NFL Combine for Fantasy Football: Things to Watch (WRs)

NFL Combine for Fantasy Football: Things to Watch (WRs)

In the first article on NFL Combine stats for fantasy football players to watch out for, I covered the running back position. Here, I’ll take a look at the wide receivers who have participated in the NFL Combine from 2013-2018.

Once again, I pulled this data from Pro-Football-Reference.com, where they’ve tracked every participant’s numbers since 2000. I looked at all 175 wide receivers (WRs) who participated in the NFL Combine that have posted an approximate value (AV) greater than or equal to 0.

The Data

WR Correlations

Once again, you can see the strongest relationship with a player’s future NFL performance is their Draft Round. Beyond draft slot, where do wide receivers separate themselves from their peers in the NFL Combine?

Too Much Noise?

The strongest relationship with NFL production for the 175 player sample is a weird one. I don’t know if I believe WRs who post slower 3 Cone Drill or Shuttle Run times (as the positive correlations indicate) are actually more valuable.

So is there anything that can be done to try to clean the sample a bit? Here is what I tried:

175 WRs is a lot of players. Over 6 combines, that’s about enough to fill the wide receiver room for all 32 NFL teams. As the saying goes, however, the NFL stands for Not For Long – there’s a lot of WRs in this sample who burned bright, and flamed out spectacularly.

I decided to look at the top 30 by career AV in this sample. My justification for this was that those players should represent a healthy group of WRs that have proven to be more valuable (per the metric) to their franchises for a longer time period.

Hopefully, the relationship between NFL Combine performance and NFL production for the very best WRs in the sample gives a better picture of what to look for in future combines.

“Cleaner” Data

WR correlations (top 30)

I know, I know. You might want to cry “sampling error” or “selection bias” – I think that’s kind of the point here, though. We want to isolate what type of drill scores indicate the existence of skill sets that matter more for each position group. Who better to look at than the best of the best at each position? 30 is an entirely valid sample size.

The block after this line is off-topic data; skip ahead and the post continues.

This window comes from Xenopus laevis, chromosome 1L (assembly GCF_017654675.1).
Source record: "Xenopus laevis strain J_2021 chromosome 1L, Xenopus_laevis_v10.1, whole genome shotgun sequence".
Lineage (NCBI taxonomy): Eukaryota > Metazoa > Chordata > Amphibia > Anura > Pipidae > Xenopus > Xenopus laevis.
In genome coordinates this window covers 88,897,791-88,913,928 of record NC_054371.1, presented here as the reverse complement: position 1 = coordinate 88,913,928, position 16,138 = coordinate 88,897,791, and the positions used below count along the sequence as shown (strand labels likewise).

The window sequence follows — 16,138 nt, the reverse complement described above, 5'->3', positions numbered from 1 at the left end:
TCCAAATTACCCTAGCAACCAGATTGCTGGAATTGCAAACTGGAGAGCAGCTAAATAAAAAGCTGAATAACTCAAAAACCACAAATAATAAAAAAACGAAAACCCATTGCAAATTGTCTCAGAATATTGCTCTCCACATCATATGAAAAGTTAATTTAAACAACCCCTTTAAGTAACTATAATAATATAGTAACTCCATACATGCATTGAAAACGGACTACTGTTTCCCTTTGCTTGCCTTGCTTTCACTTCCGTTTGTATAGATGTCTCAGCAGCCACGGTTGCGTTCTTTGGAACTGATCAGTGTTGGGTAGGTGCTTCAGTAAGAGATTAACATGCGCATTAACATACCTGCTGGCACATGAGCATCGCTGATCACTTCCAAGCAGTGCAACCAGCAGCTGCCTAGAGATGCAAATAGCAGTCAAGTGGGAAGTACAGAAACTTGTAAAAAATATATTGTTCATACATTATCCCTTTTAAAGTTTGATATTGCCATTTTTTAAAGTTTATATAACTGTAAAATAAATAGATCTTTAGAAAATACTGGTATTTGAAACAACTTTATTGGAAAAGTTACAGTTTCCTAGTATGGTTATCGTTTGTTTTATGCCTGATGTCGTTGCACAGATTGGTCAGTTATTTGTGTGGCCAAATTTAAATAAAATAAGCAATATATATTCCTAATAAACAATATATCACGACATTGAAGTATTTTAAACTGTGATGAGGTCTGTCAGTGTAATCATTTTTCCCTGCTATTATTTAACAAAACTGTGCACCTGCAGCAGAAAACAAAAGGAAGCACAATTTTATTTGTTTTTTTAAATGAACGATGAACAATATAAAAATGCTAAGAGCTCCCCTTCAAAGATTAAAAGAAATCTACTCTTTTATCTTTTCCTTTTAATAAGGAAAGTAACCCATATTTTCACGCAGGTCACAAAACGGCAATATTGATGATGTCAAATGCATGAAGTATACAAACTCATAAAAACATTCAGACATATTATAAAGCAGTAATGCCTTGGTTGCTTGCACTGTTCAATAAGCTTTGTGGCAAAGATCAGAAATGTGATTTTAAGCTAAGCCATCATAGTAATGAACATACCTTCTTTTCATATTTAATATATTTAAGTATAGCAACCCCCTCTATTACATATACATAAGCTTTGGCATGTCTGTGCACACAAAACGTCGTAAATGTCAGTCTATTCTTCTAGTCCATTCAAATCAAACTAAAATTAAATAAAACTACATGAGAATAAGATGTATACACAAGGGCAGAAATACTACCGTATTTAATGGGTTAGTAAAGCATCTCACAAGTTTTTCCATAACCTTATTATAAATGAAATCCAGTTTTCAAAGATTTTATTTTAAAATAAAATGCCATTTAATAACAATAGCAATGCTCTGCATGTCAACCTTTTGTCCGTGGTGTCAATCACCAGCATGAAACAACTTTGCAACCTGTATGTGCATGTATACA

The Lone Important Drill

I feel better drawing conclusions from this grouping. Here, the 3 Cone Drill appears to have an eye-popping strong relationship with future NFL production for WRs. Top performers in the drill since 2013 include Odell Beckham, Jr., Amari Cooper, Brandin Cooks, Michael Thomas and Davante Adams.

This is honestly the only general drill I’ll personally be interested in looking at next week for wide receivers.

Other Drills: Do They Matter?

The Broad Jump has a much stronger relationship with future NFL production for WRs than it did with the RBs. It’s somewhat bizarre that a “lower” score has a better relationship with future success in this smaller sample, though. WRs with the smallest broad jumps in the top 30 sample: DeAndre Hopkins, Willie Snead (undrafted), Jarvis Landry, Mike Evans, Keenan Allen and Nelson Agholor.

Some of these guys have been among the most productive in football! Does this metric matter? Well, it depends. Stepping away from the draftnik world and taking a longer view, I think we can make sense of this correlation.

WRs play drastically different roles even from each other, especially on the same team. A slot receiver is going to run an extremely different route tree than an outside receiver, for example. The explosiveness the broad jump measures, therefore, is likely to be more valuable for certain types of WRs scouts are looking at to fill narrow and specific roles.

It will take a much deeper dive than I have done into each individual player’s team specific role to suss this out.

The relationship of AV to the Shuttle Run, Vertical Jump, 40 Yard Dash and Bench Reps for wide receivers is both weaker and not likely to be as significant based on the data.

Conclusion

There’s a lot of noise with the larger sample of WRs in the data. It probably makes sense to only look at the very best WRs in there to figure out which drills matter. Amongst the top 30 WRs who attended the NFL Combine since 2013, the biggest indicator of future success (other than draft round) has been performance in the 3 Cone Drill.

Up next, tight end performance. Thanks for reading!